5- “Webster had written his own epitaph: I shall stand by the Union … with absolute disregard of personal consequences. What are personal consequences … in comparison with the good or evil which may befall a great country in a crisis like this? … Let the consequences be what they will, I am careless. No man can suffer too much, and no man can fall too soon, if he suffer or if he fall in defense of the liberties and Constitution of his country.”

6- “Lamar: If [a Senator] allows himself to be governed by the opinions of his friends at home, however devoted he may be to them or they to him, he throws away all die rich results of a previous preparation and study, and simply becomes a commonplace exponent of those popular sentiments which may change in a few days. . . . Such a course will dwarf any man’s statesmanship and his vote would be simply considered as an echo of current opinion, not the result of mature deliberations.”

7- “Lamar: The liberty of this country and its great interests will never be secure if its public men become mere menials to do the biddings of their constituents instead of being representatives in the true sense of the word, looking to the lasting prosperity and future interests of the whole country.”

8- “George Norris: It happens very often that one tries to do something and fails. He feels discouraged, and yet he may discover years afterward that the very effort he made was the reason why somebody else took it up and succeeded. I really believe that whatever use I have been to progressive civilization has been accomplished in the things I failed to do rather than in the things I actually did do.”

9- “Columnist: The fact that thousands disagree with him, and that it is politically embarrassing to other Republicans, probably did not bother Taft at all. He has for years been accustomed to making up his mind, regardless of whether it hurts him or anyone else. Taft surely must have known that his remarks would be twisted and misconstrued and that his timing would raise the devil in the current campaign. But it is characteristic of him that he went ahead anyway.”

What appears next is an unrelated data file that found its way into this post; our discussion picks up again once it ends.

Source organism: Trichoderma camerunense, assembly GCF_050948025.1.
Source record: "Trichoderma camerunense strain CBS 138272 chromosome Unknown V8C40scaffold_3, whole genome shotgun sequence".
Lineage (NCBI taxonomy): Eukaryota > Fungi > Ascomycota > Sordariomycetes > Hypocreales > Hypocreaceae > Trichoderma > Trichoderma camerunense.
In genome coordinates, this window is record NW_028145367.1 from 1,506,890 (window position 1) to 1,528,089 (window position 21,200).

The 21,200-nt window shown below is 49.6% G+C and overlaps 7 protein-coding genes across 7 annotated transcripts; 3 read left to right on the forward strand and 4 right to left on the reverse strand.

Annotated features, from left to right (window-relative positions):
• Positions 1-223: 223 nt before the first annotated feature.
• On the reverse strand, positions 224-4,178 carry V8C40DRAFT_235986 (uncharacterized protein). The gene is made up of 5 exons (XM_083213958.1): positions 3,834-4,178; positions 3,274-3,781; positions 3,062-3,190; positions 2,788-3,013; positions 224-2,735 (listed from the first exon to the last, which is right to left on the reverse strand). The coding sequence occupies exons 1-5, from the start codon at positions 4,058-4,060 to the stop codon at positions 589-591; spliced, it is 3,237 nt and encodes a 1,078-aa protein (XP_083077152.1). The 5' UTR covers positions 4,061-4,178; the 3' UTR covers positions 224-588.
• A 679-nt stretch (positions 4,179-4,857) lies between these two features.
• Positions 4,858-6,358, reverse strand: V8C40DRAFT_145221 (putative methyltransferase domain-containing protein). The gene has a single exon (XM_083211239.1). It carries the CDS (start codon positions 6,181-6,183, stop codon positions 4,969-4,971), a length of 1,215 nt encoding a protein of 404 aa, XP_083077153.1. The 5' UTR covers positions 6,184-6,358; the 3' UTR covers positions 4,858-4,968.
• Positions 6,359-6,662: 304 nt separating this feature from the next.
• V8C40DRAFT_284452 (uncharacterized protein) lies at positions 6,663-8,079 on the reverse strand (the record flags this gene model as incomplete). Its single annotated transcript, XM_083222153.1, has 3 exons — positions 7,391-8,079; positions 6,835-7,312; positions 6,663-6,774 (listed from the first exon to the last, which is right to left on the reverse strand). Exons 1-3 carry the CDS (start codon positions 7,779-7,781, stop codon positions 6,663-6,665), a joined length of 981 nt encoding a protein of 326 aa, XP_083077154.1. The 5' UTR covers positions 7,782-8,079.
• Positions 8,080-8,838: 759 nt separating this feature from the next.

10- “This has been a book about courage and politics. Politics furnished the situations, courage provided the theme. Courage, the universal virtue, is comprehended by us all—but these portraits of courage do not dispel the mysteries of politics. For not a single one of the men whose stories appear in the preceding pages offers a simple, clear-cut picture of motivation and accomplishment. In each of them complexities, inconsistencies and doubts arise to plague us. However detailed may have been our study of his life, each man remains something of an enigma. He However clear the effect of his courage, the cause is shadowed by a veil which cannot be torn away. We may confidently state the reasons why—yet something always seems to elude us. We think we hold die answer in our hands—^yet somehow it slips through our fingers.”

11- “Of course, the acts of courage described in this book: would be more inspiring and would shine more with the tradition. luster of hero-worship if we assumed that each man forgot wholly about himself in his dedication to higher principles. But it may be that President John Adams, surely as disinterested as well as wise a public servant as we ever had, came much nearer to the truth when he wrote in his Defense of ^the Constitutions of the United States: “It is not true, in fact, that any people ever existed who love the public better than themselves.””

12- “John C. Calhoun: I never know what South Carolina thinks of a measure. I never consult her. I act to the best of my judgment and according to my conscience. If she approves, well a and good. If she does not and wishes anyone to take my place, I am ready to vacate. We are even.”

13- “These stories are the stories of such a democracy. Indeed, there would be no such stories had this nation not,t maintained its heritage of free speech and dissent, had it not fostered honest conflicts of opinion, had it not encouraged tolerance for unpopular views. Cynics may point to our inability to provide a happy ending for each chapter. But I am certain that these stories will not be looked upon as warnings to beware of being courageous. For the continued political success of many of those who withstood the pressures of public opinion, and the ultimate vindication of the rest, enables us to maintain our faith in the long-run judgment of the people.”

Regards,

Omar Halabieh

Profiles In Courage

Leadership The Eleanor Roosevelt Way